them anymore. Doing so prevents us from reusing this memory. So disabling the
garbage collection will keep all intermediate results’ memory space to allow to
reuse them during the next call to the same Theano function, if they are of the
correct shape. The shape could change if the shapes of the inputs change.
CNMeM, this isn’t very useful with GPU
Some Theano optimizations make the assumption that the user inputs are
valid. What this means is that if the user provides invalid values (like
incompatible shapes or indexing values that are out of bounds) and
the optimizations are applied, the user error will get lost. Most of the
time, the assumption is that the user inputs are valid. So it is good
to have the optimization being applied, but loosing the error is bad.
The newest optimization in Theano with such assumption will add an
assertion in the graph to keep the user error message. Computing
these assertions could take some time. If you are sure everything is valid
in your graph and want the fastest possible Theano, you can enable an
optimization that will remove those assertions with:
Faster Small Theano function¶
For Theano 0.6 and up.
For Theano functions that don’t do much work, like a regular logistic
regression, the overhead of checking the input can be significant. You
can disable it by setting
f.trust_input to True.
Make sure the types of arguments you provide match those defined when
the function was compiled.
For example, replace the following
import theano from theano import function x = theano.tensor.scalar('x') f = function([x], x + 1.) f(10.)
import numpy import theano from theano import function x = theano.tensor.scalar('x') f = function([x], x + 1.) f.trust_input = True f(numpy.array([10.], dtype=theano.config.floatX))
Also, for small Theano functions, you can remove more Python overhead by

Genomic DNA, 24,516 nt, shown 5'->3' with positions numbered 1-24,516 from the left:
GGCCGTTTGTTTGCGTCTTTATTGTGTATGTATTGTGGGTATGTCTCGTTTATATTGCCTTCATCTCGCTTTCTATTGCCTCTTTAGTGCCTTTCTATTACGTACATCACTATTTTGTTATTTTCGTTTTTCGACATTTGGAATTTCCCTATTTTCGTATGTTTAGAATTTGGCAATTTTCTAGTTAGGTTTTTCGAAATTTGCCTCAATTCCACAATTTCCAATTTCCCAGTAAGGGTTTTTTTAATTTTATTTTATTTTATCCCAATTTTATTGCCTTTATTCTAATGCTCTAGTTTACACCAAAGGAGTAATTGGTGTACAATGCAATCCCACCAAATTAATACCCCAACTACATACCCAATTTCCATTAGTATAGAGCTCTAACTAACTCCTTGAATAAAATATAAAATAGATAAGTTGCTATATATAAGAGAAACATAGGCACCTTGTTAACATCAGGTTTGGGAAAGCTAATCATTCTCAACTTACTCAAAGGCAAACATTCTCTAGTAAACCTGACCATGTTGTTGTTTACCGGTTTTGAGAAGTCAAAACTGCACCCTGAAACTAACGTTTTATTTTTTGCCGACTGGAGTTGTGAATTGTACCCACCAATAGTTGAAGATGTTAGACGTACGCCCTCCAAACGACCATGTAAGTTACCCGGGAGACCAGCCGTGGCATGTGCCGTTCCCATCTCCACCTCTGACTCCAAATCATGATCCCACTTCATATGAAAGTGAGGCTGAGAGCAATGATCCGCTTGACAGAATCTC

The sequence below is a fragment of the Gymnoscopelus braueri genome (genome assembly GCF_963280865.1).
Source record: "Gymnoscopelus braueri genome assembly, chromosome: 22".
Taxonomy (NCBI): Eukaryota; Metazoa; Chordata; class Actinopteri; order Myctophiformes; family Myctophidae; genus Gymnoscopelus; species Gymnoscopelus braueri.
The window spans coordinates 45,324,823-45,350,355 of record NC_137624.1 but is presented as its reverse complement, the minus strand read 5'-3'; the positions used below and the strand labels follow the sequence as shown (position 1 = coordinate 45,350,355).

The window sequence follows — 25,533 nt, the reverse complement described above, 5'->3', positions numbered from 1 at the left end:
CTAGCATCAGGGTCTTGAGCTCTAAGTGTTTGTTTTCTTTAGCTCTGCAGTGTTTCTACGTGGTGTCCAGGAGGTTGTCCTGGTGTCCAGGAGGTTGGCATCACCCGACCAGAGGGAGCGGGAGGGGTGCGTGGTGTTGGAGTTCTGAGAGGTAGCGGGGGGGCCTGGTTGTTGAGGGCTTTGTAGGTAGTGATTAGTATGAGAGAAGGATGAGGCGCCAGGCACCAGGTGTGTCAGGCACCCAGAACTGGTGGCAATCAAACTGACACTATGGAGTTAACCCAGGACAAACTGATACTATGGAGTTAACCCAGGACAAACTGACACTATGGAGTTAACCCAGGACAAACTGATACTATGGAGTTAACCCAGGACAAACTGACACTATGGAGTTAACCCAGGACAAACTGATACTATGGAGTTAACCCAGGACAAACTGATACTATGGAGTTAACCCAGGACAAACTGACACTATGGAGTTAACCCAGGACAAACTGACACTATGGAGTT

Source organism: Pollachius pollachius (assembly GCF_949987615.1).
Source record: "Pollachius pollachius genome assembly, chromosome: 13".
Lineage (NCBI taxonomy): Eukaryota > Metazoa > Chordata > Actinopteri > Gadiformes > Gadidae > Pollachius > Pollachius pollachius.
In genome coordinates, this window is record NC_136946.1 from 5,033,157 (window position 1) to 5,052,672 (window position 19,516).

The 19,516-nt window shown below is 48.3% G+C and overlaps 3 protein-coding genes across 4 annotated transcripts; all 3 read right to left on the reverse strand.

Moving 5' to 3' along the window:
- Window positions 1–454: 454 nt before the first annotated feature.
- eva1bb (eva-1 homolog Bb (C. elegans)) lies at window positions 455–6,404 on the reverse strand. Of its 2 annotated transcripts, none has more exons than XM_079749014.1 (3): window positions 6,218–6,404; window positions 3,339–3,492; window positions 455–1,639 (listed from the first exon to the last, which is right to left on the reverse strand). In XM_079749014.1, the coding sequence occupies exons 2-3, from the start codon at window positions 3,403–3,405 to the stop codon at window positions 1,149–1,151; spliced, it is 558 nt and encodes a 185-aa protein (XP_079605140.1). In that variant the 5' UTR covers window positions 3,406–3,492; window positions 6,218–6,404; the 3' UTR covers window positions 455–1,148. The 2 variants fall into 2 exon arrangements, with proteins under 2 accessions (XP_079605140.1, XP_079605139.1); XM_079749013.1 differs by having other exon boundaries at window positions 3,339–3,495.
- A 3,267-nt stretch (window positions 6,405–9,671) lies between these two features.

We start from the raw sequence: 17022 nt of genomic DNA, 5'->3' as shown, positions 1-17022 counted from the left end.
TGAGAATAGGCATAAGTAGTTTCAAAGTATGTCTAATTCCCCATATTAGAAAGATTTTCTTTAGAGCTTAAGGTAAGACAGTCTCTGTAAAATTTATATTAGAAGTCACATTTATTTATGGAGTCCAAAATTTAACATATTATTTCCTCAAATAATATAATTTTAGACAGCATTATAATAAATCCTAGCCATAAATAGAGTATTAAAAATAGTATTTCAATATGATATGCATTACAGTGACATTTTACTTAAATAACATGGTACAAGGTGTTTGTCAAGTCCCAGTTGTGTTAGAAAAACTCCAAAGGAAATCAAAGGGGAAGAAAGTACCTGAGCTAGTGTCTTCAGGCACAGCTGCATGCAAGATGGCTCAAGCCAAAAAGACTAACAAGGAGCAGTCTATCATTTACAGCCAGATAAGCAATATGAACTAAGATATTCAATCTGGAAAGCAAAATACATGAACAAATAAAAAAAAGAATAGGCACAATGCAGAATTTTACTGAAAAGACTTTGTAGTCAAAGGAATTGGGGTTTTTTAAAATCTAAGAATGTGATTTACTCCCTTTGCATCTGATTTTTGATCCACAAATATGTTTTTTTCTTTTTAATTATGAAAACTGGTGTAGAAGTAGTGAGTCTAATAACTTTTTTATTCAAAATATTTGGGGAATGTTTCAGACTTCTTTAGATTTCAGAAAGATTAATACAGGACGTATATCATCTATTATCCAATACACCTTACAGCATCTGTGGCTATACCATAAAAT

making a Theano function that does not take any input. You can use shared
variables to achieve this. Then you can call it like this:
f.fn(n_calls=N) to speed it up. In the last case, only the last
function output (out of N calls) is returned.
You can also use the
C linker that will put all nodes in the same C
compilation unit. This removes some overhead between node in the graph,
but requires that all nodes in the graph have a C implementation:
x = theano.tensor.scalar('x') f = function([x], (x + 1.) * 2, mode=theano.Mode(linker='c')) f(10.)
New GPU backend using libgpuarray¶
The new theano GPU backend (GpuArray Backend) uses
config.gpuarray.preallocate for GPU memory allocation.
Likewise, the old back-end uses
config.lib.cnmem for GPU memory allocation.
“What are Theano’s Limitations?”¶
Theano offers a good amount of flexibility, but has some limitations too. You must answer for yourself the following question: How can my algorithm be cleverly written so as to make the most of what Theano can do?
Here is a list of some of the known limitations:
- While- or for-Loops within an expression graph are supported, but only via
theano.scan()op (which puts restrictions on how the loop body can interact with the rest of the graph).
- Neither goto nor recursion is supported or planned within expression graphs.